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After Snowden, China wants to ban U.S. banking technology
Add this to the economic fallout from Snowden’s leaks.
The U.S. government is less than thrilled that Chinese banks might place restrictions on foreign—specifically, American—information technology equipment.
The regulations, which are opposed by various U.S. business groups, led the U.S. to pressure China on Thursday to explain its decision at the World Trade Organization (WTO).
The decision follows roughly 18 months of periodic disclosures stemming from former National Security Agency contractor Edward Snowden. Of particular concern to China, no doubt, is the sabotage of consumer security products, such as encryption software, for the purpose of espionage.
The Chinese government has said the changes are based on the need for “secure and controllable” banking technology. The U.S., along with Japan and the European Union, question whether the restrictions contravene global trade rules.
In addition to servers, desktop computers and laptops, the rules also promote the use of “indigenous” software. The U.S., in its WTO filing, questioned whether that meant the code had to be written by Chinese nationals.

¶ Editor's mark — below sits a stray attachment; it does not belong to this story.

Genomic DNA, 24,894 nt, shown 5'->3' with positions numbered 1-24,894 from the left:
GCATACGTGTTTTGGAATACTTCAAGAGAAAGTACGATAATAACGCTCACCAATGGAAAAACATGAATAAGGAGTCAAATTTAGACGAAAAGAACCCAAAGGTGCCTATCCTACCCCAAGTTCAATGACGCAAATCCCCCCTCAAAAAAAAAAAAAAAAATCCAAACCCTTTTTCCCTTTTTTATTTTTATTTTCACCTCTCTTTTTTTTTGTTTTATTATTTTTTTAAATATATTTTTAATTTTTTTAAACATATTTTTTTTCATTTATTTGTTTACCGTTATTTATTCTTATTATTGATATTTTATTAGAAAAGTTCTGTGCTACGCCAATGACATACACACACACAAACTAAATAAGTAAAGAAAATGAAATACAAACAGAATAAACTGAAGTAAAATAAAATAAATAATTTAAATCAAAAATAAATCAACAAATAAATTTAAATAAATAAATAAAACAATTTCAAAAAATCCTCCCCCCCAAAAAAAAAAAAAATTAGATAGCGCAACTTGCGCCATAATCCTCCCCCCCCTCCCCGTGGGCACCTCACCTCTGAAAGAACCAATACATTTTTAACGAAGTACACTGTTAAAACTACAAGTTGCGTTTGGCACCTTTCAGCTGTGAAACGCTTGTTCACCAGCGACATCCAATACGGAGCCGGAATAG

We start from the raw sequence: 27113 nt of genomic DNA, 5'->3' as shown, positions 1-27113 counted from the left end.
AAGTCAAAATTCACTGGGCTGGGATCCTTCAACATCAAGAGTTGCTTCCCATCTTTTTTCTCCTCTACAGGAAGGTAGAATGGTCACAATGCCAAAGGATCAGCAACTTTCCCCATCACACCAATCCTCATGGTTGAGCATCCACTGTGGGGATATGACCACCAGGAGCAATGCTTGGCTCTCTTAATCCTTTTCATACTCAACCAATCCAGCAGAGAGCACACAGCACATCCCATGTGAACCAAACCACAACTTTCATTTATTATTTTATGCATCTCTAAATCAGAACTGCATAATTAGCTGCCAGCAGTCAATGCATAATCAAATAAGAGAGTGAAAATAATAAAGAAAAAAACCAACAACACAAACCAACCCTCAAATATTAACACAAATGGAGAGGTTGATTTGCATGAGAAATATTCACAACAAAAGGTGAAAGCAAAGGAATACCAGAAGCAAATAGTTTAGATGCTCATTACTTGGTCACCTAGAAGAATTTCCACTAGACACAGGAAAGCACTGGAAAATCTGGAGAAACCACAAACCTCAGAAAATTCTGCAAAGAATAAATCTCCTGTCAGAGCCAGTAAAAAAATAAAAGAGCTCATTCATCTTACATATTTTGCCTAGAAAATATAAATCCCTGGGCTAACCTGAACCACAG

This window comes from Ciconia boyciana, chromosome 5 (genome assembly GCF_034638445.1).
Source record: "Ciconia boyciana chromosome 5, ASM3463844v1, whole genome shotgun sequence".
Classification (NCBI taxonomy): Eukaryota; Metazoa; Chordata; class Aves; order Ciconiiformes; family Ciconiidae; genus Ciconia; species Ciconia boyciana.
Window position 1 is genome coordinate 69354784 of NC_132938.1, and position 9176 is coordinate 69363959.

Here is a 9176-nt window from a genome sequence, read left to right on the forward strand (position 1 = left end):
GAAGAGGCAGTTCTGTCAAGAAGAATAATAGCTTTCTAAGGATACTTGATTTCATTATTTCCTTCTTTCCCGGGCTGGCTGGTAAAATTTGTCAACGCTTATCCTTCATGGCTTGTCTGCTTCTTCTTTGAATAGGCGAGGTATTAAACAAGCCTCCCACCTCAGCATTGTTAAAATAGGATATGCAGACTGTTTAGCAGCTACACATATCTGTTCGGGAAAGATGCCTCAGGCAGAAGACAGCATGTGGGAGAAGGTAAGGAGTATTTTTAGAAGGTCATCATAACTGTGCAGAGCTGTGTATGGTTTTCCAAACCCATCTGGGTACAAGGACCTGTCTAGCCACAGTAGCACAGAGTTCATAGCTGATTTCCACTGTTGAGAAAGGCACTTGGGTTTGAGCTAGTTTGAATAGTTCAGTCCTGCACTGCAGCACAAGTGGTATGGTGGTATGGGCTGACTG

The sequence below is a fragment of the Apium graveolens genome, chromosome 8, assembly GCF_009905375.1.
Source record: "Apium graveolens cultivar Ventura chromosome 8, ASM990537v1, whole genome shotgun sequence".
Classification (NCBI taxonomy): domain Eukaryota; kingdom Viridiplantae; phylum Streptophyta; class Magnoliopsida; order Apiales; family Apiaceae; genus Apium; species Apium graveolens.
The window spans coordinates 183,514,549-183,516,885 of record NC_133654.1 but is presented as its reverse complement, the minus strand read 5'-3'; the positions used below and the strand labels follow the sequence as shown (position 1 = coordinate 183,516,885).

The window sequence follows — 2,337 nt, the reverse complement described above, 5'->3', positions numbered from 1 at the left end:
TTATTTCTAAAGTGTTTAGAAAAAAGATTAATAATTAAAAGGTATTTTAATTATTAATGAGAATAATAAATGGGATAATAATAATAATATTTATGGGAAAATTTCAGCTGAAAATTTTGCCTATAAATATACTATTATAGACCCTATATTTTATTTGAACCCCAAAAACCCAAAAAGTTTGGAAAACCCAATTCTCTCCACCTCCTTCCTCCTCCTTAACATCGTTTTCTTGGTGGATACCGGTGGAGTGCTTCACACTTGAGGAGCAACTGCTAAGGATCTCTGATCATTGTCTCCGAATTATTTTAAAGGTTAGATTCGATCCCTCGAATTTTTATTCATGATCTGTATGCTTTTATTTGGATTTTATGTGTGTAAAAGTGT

“Does China exclude the possibility that foreign-developed technology may provide a better security solution than a technology developed indigenously?” the U.S. asked.
U.S. business leaders from a variety of technology-based industries are concerned about the level of mistrust towards American products abroad. The country’s Internet hosting providers, in some cases, have been forced to obtain servers overseas and provide contracts that specify their customer data will not transfer through, or be stored in, the United States.
While the WTO may decide China is violating trade obligations by banning foreign technology from its state-owned commercial banks, its government is likely to respond that national security comes first, which is an argument that should be all too familiar to Americans.
Dell Cameron was a reporter at the Daily Dot who covered security and politics. In 2015, he revealed the existence of an American hacker on the U.S. government's terrorist watchlist. He is a co-author of the Sabu Files, an award-nominated investigation into the FBI's use of cyber-informants. He became a staff writer at Gizmodo in 2017.